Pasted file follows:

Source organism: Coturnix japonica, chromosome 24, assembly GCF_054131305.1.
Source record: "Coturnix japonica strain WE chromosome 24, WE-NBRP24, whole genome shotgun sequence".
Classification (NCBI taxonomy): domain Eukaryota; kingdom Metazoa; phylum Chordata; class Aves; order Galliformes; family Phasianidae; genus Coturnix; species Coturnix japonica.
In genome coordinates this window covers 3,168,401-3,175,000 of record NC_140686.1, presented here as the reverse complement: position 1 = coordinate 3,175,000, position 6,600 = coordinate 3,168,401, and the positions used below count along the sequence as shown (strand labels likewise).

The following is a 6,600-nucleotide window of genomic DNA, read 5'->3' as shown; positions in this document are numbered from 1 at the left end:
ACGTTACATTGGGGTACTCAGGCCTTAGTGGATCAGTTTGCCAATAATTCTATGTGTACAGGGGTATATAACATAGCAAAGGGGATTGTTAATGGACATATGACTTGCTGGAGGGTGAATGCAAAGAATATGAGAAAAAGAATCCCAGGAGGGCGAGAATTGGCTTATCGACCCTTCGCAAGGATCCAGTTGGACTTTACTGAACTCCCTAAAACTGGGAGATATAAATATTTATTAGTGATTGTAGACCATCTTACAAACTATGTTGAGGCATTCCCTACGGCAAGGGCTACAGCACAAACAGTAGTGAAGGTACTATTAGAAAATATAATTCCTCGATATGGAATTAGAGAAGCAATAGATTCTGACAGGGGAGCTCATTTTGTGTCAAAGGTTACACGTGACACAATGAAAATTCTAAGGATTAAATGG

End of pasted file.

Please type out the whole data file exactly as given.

Source organism: Coturnix japonica, chromosome 24, assembly GCF_054131305.1.
Source record: "Coturnix japonica strain WE chromosome 24, WE-NBRP24, whole genome shotgun sequence".
Classification (NCBI taxonomy): domain Eukaryota; kingdom Metazoa; phylum Chordata; class Aves; order Galliformes; family Phasianidae; genus Coturnix; species Coturnix japonica.
In genome coordinates this window covers 3,168,401-3,175,000 of record NC_140686.1, presented here as the reverse complement: position 1 = coordinate 3,175,000, position 6,600 = coordinate 3,168,401, and the positions used below count along the sequence as shown (strand labels likewise).

The following is a 6,600-nucleotide window of genomic DNA, read 5'->3' as shown; positions in this document are numbered from 1 at the left end:
ACGTTACATTGGGGTACTCAGGCCTTAGTGGATCAGTTTGCCAATAATTCTATGTGTACAGGGGTATATAACATAGCAAAGGGGATTGTTAATGGACATATGACTTGCTGGAGGGTGAATGCAAAGAATATGAGAAAAAGAATCCCAGGAGGGCGAGAATTGGCTTATCGACCCTTCGCAAGGATCCAGTTGGACTTTACTGAACTCCCTAAAACTGGGAGATATAAATATTTATTAGTGATTGTAGACCATCTTACAAACTATGTTGAGGCATTCCCTACGGCAAGGGCTACAGCACAAACAGTAGTGAAGGTACTATTAGAAAATATAATTCCTCGATATGGAATTAGAGAAGCAATAGATTCTGACAGGGGAGCTCATTTTGTGTCAAAGGTTACACGTGACACAATGAAAATTCTAAGGATTAAATGG